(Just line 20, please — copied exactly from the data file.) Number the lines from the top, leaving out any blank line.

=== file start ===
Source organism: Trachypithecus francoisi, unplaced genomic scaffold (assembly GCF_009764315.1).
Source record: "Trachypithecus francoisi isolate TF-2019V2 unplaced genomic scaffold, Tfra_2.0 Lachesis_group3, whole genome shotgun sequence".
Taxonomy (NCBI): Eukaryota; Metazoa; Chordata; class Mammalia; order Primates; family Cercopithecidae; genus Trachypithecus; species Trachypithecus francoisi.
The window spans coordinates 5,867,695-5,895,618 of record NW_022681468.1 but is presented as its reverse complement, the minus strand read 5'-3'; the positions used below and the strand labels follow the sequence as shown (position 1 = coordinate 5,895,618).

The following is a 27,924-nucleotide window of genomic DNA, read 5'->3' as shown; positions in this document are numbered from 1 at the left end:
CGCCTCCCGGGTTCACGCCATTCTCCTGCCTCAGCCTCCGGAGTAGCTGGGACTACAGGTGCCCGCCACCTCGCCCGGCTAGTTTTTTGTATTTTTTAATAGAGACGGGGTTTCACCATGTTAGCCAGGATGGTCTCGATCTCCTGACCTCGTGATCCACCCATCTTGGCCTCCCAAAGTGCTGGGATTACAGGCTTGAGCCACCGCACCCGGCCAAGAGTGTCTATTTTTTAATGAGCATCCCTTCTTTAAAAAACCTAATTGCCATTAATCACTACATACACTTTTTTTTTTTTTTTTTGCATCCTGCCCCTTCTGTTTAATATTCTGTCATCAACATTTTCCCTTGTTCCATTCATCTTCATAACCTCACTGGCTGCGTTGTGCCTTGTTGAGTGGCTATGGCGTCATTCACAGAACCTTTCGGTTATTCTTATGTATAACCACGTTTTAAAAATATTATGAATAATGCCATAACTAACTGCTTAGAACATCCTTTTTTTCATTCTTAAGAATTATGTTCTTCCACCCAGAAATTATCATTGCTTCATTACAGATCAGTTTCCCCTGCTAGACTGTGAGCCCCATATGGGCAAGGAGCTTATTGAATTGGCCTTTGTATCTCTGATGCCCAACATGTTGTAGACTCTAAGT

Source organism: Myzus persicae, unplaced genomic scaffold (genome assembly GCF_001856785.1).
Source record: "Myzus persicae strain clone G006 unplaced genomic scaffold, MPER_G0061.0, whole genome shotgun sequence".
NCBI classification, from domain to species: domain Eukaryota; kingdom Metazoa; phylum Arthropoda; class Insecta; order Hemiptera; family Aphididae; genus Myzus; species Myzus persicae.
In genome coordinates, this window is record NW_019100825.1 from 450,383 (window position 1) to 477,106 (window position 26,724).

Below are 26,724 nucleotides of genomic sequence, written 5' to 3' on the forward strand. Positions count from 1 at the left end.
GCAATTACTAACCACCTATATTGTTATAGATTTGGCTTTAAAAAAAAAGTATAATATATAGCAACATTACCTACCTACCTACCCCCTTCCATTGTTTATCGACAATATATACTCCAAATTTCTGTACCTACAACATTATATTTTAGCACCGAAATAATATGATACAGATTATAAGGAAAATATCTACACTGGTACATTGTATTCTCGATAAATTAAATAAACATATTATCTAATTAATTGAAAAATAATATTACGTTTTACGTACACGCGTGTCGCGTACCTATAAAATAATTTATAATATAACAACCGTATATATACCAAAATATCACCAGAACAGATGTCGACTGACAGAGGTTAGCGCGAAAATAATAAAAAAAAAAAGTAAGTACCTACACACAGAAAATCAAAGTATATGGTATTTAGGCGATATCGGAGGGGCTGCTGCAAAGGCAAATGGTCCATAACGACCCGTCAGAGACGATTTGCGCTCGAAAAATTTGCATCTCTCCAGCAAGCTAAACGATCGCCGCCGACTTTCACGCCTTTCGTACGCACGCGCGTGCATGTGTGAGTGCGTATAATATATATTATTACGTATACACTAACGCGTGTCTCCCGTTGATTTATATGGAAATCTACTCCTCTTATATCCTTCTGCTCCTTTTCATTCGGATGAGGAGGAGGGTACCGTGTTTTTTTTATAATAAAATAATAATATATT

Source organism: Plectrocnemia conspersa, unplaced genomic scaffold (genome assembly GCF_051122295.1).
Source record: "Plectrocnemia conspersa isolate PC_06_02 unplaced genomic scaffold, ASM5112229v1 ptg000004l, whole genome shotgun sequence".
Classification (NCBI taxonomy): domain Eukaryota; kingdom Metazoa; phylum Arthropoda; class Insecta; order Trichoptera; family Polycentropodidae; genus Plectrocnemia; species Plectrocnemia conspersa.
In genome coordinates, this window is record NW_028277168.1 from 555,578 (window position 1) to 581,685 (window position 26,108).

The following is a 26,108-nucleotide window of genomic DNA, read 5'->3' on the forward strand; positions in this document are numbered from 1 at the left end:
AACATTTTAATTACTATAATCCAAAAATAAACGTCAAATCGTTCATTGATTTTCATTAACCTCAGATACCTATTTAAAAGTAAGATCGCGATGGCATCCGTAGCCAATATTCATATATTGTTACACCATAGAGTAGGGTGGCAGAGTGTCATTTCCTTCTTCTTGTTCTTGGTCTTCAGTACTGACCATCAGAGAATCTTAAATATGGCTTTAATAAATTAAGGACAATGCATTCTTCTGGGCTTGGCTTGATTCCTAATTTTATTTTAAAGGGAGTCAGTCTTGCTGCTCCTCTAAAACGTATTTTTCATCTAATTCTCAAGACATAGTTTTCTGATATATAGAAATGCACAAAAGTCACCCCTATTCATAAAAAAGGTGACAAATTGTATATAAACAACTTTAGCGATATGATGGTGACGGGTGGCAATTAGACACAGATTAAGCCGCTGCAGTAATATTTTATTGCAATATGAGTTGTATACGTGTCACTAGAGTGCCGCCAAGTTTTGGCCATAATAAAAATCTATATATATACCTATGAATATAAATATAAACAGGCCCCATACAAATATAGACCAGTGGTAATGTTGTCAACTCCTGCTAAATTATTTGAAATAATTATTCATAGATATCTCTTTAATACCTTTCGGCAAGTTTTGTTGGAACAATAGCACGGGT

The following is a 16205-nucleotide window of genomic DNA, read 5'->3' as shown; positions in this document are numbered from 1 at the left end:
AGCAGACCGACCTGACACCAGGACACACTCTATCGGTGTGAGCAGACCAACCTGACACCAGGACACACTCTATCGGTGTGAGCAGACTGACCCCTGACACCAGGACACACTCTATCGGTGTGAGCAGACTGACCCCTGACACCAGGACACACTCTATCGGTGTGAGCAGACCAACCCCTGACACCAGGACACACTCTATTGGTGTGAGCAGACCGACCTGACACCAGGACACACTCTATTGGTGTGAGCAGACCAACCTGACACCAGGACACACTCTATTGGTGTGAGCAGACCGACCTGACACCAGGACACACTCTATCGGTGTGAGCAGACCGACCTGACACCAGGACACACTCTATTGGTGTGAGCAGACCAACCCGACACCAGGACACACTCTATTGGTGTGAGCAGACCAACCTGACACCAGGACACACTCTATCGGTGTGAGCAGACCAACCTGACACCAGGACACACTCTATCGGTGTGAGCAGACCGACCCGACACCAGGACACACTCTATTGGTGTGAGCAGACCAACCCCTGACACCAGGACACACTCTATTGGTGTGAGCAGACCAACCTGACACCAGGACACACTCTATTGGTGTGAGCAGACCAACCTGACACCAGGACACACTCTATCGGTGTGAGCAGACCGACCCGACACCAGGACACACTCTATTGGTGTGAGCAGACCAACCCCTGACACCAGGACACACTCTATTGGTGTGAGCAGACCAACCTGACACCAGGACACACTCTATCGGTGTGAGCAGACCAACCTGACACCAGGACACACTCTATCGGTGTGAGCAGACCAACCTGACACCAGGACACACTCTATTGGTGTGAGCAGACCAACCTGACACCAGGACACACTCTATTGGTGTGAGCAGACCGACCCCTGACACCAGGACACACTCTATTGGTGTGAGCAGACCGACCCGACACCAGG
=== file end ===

AGCAGACCGACCTGACACCAGGACACACTCTATCGGTGTGAGCAGACCAACCTGACACCAGGACACACTCTATCGGTGTGAGCAGACTGACCCCTGACACCAGGACACACTCTATCGGTGTGAGCAGACTGACCCCTGACACCAGGACACACTCTATCGGTGTGAGCAGACCAACCCCTGACACCAGGACACACTCTATTGGTGTGAGCAGACCGACCTGACACCAGGACACACTCTATTGGTGTGAGCAGACCAACCTGACACCAGGACACACTCTATTGGTGTGAGCAGACCGACCTGACACCAGGACACACTCTATCGGTGTGAGCAGACCGACCTGACACCAGGACACACTCTATTGGTGTGAGCAGACCAACCCGACACCAGGACACACTCTATTGGTGTGAGCAGACCAACCTGACACCAGGACACACTCTATCGGTGTGAGCAGACCAACCTGACACCAGGACACACTCTATCGGTGTGAGCAGACCGACCCGACACCAGGACACACTCTATTGGTGTGAGCAGACCAACCCCTGACACCAGGACACACTCTATTGGTGTGAGCAGACCAACCTGACACCAGGACACACTCTATTGGTGTGAGCAGACCAACCTGACACCAGGACACACTCTATCGGTGTGAGCAGACCGACCCGACACCAGGACACACTCTATTGGTGTGAGCAGACCAACCCCTGACACCAGGACACACTCTATTGGTGTGAGCAGACCAACCTGACACCAGGACACACTCTATCGGTGTGAGCAGACCAACCTGACACCAGGACACACTCTATCGGTGTGAGCAGACCAACCTGACACCAGGACACACTCTATTGGTGTGAGCAGACCAACCTGACACCAGGACACACTCTATTGGTGTGAGCAGACCGACCCCTGACACCAGGACACACTCTATTGGTGTGAGCAGACCGACCCGACACCAGG